Dermot Alastair Mills, an Irish Rail worker making €121,000 per year, claims his duties were "hacked down to nothing" after he made a protected disclosure eight years ago. 

Mills, a finance manager at Irish Rail, told the Workplace Relations Commission (WRC) that he spends most of his working week going on long walks, eating sandwiches, and reading the newspaper after he raised concerns about accounting practices at Irish Rail in 2014. 

"I’d say if I got something that requires me to do work once in a week I’d be thrilled," Mills told the WRC on Tuesday. 

Mills said he made the disclosure under the Protected Disclosures Act 2014 and says he has since been penalized for making the complaint. 

Irish Rail admitted that Mills had made the complaint but denies penalizing him for it, according to the Irish Independent. 

Mills told the WRC that he works from home or at the office, adding that he starts his working day at 10 a.m. and almost never receives emails associated with work. 

"I buy two newspapers, the Times and the Independent, and a sandwich. I go into my cubicle, I turn on my computer, I look at emails. There are no emails associated with work, no messages, no communications, no colleague communications," Mills told the WRC. 

"I sit and I read the newspaper and I eat my sandwich. Then about 10.30 a.m., if there’s an email which requires an answer, I answer it. If there’s work associated with it, I do that work." 

In response to questions from his representative John Keenan, Mills said he is paid €121,000 for "doing nothing". 

"When I say to do nothing, I mean to not use my skills," Mills said in response to Keenan.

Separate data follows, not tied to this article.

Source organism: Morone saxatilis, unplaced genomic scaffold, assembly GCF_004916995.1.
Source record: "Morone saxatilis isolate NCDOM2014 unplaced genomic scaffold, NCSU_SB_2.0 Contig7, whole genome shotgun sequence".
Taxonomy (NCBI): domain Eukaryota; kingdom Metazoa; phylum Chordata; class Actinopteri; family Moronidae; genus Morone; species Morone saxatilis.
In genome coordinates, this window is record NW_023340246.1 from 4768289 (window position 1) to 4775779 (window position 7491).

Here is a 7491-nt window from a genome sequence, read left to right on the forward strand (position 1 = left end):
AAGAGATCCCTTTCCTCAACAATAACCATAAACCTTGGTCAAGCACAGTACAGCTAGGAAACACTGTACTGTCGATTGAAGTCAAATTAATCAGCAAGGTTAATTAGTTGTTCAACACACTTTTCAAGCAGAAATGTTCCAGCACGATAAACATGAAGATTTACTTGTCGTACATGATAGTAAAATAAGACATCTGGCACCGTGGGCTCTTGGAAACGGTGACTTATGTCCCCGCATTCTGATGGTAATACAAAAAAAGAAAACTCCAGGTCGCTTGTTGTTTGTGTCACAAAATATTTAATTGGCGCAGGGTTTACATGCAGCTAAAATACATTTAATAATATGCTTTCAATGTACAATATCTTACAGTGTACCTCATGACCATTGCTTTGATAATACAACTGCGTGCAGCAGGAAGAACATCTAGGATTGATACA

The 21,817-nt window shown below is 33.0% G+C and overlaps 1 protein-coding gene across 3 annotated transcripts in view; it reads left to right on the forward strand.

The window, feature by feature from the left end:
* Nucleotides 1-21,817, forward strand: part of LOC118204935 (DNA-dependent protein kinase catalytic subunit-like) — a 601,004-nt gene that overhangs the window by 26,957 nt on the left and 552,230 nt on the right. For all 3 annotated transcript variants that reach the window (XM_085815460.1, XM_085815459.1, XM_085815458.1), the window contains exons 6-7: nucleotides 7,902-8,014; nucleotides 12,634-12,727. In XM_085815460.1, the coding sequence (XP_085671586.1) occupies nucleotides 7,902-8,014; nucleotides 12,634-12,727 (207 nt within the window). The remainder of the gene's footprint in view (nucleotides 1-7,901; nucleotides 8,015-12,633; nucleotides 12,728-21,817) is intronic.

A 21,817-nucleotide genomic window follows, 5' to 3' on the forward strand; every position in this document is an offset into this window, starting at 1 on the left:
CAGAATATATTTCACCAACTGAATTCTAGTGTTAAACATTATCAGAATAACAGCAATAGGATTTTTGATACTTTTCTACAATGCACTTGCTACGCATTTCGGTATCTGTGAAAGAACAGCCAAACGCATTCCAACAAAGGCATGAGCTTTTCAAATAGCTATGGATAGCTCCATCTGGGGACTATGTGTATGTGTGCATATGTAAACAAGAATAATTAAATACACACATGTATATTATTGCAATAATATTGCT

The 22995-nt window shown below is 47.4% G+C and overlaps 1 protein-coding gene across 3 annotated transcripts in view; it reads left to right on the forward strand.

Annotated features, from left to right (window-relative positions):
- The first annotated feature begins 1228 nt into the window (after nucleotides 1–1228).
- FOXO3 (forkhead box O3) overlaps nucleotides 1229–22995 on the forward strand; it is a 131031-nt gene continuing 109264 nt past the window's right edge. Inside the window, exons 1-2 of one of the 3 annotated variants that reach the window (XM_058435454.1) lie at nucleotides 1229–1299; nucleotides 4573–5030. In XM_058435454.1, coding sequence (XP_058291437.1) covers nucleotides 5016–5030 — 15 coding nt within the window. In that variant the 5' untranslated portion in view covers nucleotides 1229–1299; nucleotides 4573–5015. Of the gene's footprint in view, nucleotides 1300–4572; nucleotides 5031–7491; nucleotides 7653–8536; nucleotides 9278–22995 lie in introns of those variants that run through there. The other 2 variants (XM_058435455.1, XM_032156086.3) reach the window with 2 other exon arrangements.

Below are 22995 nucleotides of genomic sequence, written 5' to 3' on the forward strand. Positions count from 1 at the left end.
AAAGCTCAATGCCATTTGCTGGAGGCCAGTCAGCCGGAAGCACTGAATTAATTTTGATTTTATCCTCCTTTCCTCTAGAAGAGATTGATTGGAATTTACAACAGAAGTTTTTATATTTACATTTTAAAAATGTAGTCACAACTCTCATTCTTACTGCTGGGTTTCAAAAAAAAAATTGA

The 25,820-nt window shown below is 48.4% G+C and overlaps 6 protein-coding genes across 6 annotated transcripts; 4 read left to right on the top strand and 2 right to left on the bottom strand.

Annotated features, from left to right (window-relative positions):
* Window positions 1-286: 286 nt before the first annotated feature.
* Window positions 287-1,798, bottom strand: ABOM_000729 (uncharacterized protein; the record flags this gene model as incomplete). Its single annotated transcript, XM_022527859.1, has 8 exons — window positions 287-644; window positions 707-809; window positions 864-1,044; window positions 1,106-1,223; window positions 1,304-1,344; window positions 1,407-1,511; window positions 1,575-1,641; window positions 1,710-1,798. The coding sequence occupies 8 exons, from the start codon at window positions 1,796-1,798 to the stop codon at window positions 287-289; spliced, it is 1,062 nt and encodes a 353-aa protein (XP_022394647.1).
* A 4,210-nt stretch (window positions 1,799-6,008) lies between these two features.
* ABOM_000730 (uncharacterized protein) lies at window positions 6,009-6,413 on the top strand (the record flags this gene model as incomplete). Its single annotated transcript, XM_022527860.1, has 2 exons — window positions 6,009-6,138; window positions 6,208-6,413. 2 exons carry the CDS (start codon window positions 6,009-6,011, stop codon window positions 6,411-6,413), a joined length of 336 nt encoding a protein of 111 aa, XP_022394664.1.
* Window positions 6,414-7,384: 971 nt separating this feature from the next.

Keenan told the WRC that his client is "still enduring penalization" for making the complaint in 2014, pointing to the alleged reduction of his role. 

Irish Rail argued that the WRC only has jurisdiction to rule on any alleged penalizations that relate to Mills' failure to secure a promotion to a more senior post in 2018. 

Mills told the WRC that he was given responsibility for capital budgets worth in the region of €250 million from the turn of the millennium until the financial collapse in 2007. He reported to the Irish Rail board and participated in board sub-committees and was promoted in 2010. 

However, he claimed he was bullied in his new role and forced to take three months' sick leave in 2013. 

When he returned to work, he was told he would have the same salary and given the responsibility of a finance manager in charge of fixed assets worth billions in addition to the company's debt portfolio. He would also be charged with preparing reports for the Irish Government. 

He said he noticed "certain issues" with debtors after returning to work and tried to "raise red flags all over the place". 

He wrote a "good faith" report to the Irish Rail chief executive in March 2014 before making a protected disclosure to the Transport Minister in December of the same year.

Mills claims he was stopped from taking responsibility for Irish Rail's fixed assets after making the report, adding that he has also lost the responsibility for preparing reports for the Irish Government soon afterward. 

He told the WRC that he has only had to manage a debt portfolio worth €8 million, which is now down to €400,000. 

"I started off with what seemed like a reasonable remit in 2013 and 2014. Slowly but surely it was hacked down to nothing." 

He said he has felt "isolated" at his job site at the Inchicore railway works in Dublin since making the complaint in December 2014. 

He claims he has been excluded from company meetings and training opportunities since making the disclosure and also said the issue held him back when he interviewed for a more senior role in the summer of 2018. 

Tom Mallon, counsel for Irish Rail, said it was the company's position that none of the interviewers were aware of Mills' disclosure.